Endothelial cells express a spectrin-like cytoskeletal protein.
Vascular endothelium was investigated by indirect immunofluorescence and immunoautoradiography for the possible presence of spectrin-like molecules. Antibodies were raised against electrophoretically purified rat, rabbit, and bovine red blood cell spectrin and against rabbit brain fodrin. Antibody specificity was assessed by immunoblotting and double-diffusion technique. Homogenates of endothelial cells freshly isolated from heart microvasculature or aorta, as well as cultured aortic endothelial cells, were analyzed by gel electrophoresis. Immunoautoradiograms of gels incubated with spectrin specific antibody, followed by radio-labeled protein A, revealed two bands of electrophoretic mobility similar to that of the alpha- and beta-subunits of spectrin. Indirect immunofluorescence of endothelial cells, both in situ and in vitro, showed the existence of a protein which cross-reacted with the antibodies against spectrin and fodrin. Controls, in which endothelial cells were exposed to spectrin antibody absorbed with pure spectrin or preimmune serum, were negative. These findings indicate that endothelial cells express a protein antigenically related to the spectrin family; both spectrin- and fodrin-like molecules, in various proportions, may coexist. In the endothelial cell, these proteins may play an important role in modulation of the cytoskeleton in response to various stimuli, and in maintaining the biochemically differentiated microdomains of plasmalemma.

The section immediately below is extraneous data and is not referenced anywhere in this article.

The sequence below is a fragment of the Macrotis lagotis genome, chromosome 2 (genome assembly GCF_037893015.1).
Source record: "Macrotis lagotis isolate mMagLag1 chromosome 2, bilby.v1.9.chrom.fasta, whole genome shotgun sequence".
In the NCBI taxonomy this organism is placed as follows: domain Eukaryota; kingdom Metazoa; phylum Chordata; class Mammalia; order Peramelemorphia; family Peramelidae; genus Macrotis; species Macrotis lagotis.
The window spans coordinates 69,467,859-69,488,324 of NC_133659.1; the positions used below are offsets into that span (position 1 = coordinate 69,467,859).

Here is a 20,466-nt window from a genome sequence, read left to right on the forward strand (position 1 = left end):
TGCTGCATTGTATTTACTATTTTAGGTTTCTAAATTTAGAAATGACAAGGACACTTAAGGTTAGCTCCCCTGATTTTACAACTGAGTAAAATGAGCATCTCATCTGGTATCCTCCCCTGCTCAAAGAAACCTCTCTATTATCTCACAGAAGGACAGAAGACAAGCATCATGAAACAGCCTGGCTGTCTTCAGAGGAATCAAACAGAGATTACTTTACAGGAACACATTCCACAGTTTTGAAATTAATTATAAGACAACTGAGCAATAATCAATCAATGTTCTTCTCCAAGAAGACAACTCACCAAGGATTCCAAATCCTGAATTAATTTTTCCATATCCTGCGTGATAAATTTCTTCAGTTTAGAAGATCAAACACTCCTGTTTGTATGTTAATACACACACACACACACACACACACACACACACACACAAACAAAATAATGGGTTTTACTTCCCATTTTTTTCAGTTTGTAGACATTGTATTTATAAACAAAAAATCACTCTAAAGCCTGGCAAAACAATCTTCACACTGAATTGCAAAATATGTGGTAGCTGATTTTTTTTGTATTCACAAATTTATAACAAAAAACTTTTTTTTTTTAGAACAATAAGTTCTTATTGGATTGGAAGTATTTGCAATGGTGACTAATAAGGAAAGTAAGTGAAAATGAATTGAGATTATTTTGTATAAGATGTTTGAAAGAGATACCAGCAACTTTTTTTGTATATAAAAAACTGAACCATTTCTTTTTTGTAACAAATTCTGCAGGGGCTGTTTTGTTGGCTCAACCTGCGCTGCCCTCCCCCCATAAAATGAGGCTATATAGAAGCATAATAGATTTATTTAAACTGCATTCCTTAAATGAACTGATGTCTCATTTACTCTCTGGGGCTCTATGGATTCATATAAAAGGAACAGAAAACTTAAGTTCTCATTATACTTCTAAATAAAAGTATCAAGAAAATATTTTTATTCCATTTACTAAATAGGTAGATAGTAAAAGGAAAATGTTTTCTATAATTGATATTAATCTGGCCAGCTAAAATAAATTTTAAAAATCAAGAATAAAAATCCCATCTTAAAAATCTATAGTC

- Copyright © 1986 by American Heart Association